The US Court of Appeals for the Sixth Circuit on Monday denied the federal government’s motion to stay a district court decision striking down the Centers for Disease Control and Prevention (CDC) eviction moratorium.
In response to COVID-19, the CDC ordered a nationwide moratorium on residential evictions last fall. This moratorium covered tenants if they provided their landlord with a statement attesting that they incurred a substantial loss of income, applied for all available rent relief, and understood that the moratorium did not relieve of rental obligations. Congress extended the moratorium to January 31, 2021, and the CDC further extended it to March 31.
In September, owners and managers of residential property challenged the moratorium in the Western District of Tennessee on grounds that it violated the Administrative Procedure Act (APA), and the district court struck down the order. The government moved to stay the district court’s order pending appeal, which the Sixth Circuit denied on Monday.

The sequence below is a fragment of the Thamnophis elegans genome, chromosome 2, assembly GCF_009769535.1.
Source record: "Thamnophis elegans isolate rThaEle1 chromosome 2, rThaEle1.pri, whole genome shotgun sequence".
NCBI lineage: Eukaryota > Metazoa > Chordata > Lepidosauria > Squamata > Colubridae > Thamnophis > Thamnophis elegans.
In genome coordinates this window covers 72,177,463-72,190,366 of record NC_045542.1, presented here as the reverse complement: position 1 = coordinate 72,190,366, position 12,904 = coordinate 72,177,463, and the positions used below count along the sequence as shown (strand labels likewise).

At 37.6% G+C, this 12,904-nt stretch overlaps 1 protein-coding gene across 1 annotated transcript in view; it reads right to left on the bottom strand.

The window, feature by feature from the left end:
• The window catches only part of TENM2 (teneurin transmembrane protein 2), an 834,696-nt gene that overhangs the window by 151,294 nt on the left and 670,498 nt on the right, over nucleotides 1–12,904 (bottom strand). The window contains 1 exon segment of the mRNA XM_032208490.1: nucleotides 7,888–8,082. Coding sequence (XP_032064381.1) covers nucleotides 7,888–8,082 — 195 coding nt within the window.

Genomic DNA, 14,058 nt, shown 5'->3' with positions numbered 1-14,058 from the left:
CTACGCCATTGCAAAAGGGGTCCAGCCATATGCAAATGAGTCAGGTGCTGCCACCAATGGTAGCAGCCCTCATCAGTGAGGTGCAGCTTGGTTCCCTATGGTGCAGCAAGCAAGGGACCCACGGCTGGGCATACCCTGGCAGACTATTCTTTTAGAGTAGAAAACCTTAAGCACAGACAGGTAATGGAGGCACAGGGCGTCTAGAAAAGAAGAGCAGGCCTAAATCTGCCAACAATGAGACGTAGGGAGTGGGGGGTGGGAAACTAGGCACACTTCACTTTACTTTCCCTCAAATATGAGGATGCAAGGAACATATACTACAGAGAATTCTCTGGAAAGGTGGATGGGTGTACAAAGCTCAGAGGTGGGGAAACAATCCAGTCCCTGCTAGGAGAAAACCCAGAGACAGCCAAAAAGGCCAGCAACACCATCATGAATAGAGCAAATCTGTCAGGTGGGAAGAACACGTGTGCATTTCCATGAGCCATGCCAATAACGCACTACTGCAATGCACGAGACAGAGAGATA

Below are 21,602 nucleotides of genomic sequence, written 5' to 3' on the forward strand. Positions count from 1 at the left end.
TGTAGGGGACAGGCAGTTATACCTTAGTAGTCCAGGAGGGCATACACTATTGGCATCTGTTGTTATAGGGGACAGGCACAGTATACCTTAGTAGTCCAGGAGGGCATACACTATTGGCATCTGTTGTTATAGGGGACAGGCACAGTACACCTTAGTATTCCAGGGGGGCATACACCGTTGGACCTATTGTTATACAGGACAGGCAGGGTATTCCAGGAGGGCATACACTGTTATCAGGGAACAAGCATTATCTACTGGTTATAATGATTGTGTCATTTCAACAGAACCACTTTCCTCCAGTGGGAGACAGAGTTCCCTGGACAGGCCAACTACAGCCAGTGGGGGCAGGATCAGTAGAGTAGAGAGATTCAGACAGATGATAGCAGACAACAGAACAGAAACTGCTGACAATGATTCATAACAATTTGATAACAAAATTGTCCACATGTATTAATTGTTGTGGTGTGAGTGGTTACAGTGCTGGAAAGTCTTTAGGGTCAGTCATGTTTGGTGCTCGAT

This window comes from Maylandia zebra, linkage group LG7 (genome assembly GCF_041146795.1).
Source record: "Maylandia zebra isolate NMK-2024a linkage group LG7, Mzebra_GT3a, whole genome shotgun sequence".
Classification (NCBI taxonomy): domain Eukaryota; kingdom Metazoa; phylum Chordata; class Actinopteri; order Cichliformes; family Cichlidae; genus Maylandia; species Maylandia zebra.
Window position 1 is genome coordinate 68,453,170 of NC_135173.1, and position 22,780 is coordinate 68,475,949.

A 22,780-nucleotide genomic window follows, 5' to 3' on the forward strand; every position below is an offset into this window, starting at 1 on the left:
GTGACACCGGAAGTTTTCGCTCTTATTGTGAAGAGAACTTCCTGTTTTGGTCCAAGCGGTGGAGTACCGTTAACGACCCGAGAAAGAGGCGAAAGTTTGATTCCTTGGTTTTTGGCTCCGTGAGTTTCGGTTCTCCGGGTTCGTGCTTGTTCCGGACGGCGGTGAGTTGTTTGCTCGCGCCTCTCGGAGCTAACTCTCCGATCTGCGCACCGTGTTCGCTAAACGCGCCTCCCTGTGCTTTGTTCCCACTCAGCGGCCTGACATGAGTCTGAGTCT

The panel found that the Public Health Service Act, which the CDC used as the sole statutory basis for the moratorium extension, could not support the power that CDC was trying to exert. The CDC can impose specific restrictions on property and liberty interests to slow disease transmission, but the order fell outside of the Act’s scope. Congress had withdrawn its support of the moratorium on January 31, and the CDC was not authorized by statute to extend the order.
Because of this, the court found that the government was unlikely to succeed on the merits, denying the emergency motion for a stay pending appeal.
In Texas, a federal judge also struck down the moratorium in February, stating that the federal government does not have the authority to implement the ban.